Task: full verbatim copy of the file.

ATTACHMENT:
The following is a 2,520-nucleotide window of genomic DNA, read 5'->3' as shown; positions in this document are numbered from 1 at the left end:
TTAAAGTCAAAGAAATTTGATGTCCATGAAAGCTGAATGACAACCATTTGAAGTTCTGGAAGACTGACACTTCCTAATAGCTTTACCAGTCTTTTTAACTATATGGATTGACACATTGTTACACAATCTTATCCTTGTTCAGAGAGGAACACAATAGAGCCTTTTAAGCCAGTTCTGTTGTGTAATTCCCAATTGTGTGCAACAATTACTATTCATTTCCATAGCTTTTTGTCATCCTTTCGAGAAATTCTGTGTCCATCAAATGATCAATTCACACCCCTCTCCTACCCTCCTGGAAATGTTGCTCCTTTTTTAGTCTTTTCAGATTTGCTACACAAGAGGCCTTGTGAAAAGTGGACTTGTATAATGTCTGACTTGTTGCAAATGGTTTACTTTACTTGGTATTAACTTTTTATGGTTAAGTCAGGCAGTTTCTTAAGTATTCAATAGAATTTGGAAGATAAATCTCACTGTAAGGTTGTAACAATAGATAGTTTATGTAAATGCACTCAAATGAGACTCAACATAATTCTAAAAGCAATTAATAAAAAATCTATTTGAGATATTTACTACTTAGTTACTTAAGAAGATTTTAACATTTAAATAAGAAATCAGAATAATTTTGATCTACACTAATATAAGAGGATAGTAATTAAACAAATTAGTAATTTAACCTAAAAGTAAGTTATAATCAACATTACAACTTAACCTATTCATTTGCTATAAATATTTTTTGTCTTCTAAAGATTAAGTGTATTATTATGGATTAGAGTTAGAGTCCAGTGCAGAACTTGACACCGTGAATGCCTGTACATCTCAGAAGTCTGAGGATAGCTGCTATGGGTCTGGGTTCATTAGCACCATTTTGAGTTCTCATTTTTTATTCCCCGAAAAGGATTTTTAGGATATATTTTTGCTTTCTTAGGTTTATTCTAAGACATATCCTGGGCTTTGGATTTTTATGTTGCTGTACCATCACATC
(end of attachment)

The following is a 2,520-nucleotide window of genomic DNA, read 5'->3' as shown; positions in this document are numbered from 1 at the left end:
TTAAAGTCAAAGAAATTTGATGTCCATGAAAGCTGAATGACAACCATTTGAAGTTCTGGAAGACTGACACTTCCTAATAGCTTTACCAGTCTTTTTAACTATATGGATTGACACATTGTTACACAATCTTATCCTTGTTCAGAGAGGAACACAATAGAGCCTTTTAAGCCAGTTCTGTTGTGTAATTCCCAATTGTGTGCAACAATTACTATTCATTTCCATAGCTTTTTGTCATCCTTTCGAGAAATTCTGTGTCCATCAAATGATCAATTCACACCCCTCTCCTACCCTCCTGGAAATGTTGCTCCTTTTTTAGTCTTTTCAGATTTGCTACACAAGAGGCCTTGTGAAAAGTGGACTTGTATAATGTCTGACTTGTTGCAAATGGTTTACTTTACTTGGTATTAACTTTTTATGGTTAAGTCAGGCAGTTTCTTAAGTATTCAATAGAATTTGGAAGATAAATCTCACTGTAAGGTTGTAACAATAGATAGTTTATGTAAATGCACTCAAATGAGACTCAACATAATTCTAAAAGCAATTAATAAAAAATCTATTTGAGATATTTACTACTTAGTTACTTAAGAAGATTTTAACATTTAAATAAGAAATCAGAATAATTTTGATCTACACTAATATAAGAGGATAGTAATTAAACAAATTAGTAATTTAACCTAAAAGTAAGTTATAATCAACATTACAACTTAACCTATTCATTTGCTATAAATATTTTTTGTCTTCTAAAGATTAAGTGTATTATTATGGATTAGAGTTAGAGTCCAGTGCAGAACTTGACACCGTGAATGCCTGTACATCTCAGAAGTCTGAGGATAGCTGCTATGGGTCTGGGTTCATTAGCACCATTTTGAGTTCTCATTTTTTATTCCCCGAAAAGGATTTTTAGGATATATTTTTGCTTTCTTAGGTTTATTCTAAGACATATCCTGGGCTTTGGATTTTTATGTTGCTGTACCATCACATC